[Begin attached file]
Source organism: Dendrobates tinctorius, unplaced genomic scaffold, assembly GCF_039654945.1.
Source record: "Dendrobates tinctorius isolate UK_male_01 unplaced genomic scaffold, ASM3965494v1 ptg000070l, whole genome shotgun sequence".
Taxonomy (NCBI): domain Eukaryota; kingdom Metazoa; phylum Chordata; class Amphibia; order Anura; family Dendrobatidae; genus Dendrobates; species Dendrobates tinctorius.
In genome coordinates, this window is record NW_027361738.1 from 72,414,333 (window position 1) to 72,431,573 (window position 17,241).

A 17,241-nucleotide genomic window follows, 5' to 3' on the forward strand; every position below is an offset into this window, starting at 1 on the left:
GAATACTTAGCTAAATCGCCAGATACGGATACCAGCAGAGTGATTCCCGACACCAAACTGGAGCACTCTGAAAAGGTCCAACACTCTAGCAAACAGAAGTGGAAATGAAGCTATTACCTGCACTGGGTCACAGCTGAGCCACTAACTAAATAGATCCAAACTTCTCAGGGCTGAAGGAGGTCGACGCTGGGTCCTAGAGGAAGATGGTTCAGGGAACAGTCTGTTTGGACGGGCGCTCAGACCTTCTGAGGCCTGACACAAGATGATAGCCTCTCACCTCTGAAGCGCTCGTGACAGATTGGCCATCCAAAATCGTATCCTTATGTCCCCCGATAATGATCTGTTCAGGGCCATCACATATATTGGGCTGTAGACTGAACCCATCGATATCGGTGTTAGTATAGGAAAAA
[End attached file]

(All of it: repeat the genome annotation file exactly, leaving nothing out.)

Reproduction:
Source organism: Dendrobates tinctorius, unplaced genomic scaffold, assembly GCF_039654945.1.
Source record: "Dendrobates tinctorius isolate UK_male_01 unplaced genomic scaffold, ASM3965494v1 ptg000070l, whole genome shotgun sequence".
Taxonomy (NCBI): domain Eukaryota; kingdom Metazoa; phylum Chordata; class Amphibia; order Anura; family Dendrobatidae; genus Dendrobates; species Dendrobates tinctorius.
In genome coordinates, this window is record NW_027361738.1 from 72,414,333 (window position 1) to 72,431,573 (window position 17,241).

A 17,241-nucleotide genomic window follows, 5' to 3' on the forward strand; every position below is an offset into this window, starting at 1 on the left:
GAATACTTAGCTAAATCGCCAGATACGGATACCAGCAGAGTGATTCCCGACACCAAACTGGAGCACTCTGAAAAGGTCCAACACTCTAGCAAACAGAAGTGGAAATGAAGCTATTACCTGCACTGGGTCACAGCTGAGCCACTAACTAAATAGATCCAAACTTCTCAGGGCTGAAGGAGGTCGACGCTGGGTCCTAGAGGAAGATGGTTCAGGGAACAGTCTGTTTGGACGGGCGCTCAGACCTTCTGAGGCCTGACACAAGATGATAGCCTCTCACCTCTGAAGCGCTCGTGACAGATTGGCCATCCAAAATCGTATCCTTATGTCCCCCGATAATGATCTGTTCAGGGCCATCACATATATTGGGCTGTAGACTGAACCCATCGATATCGGTGTTAGTATAGGAAAAA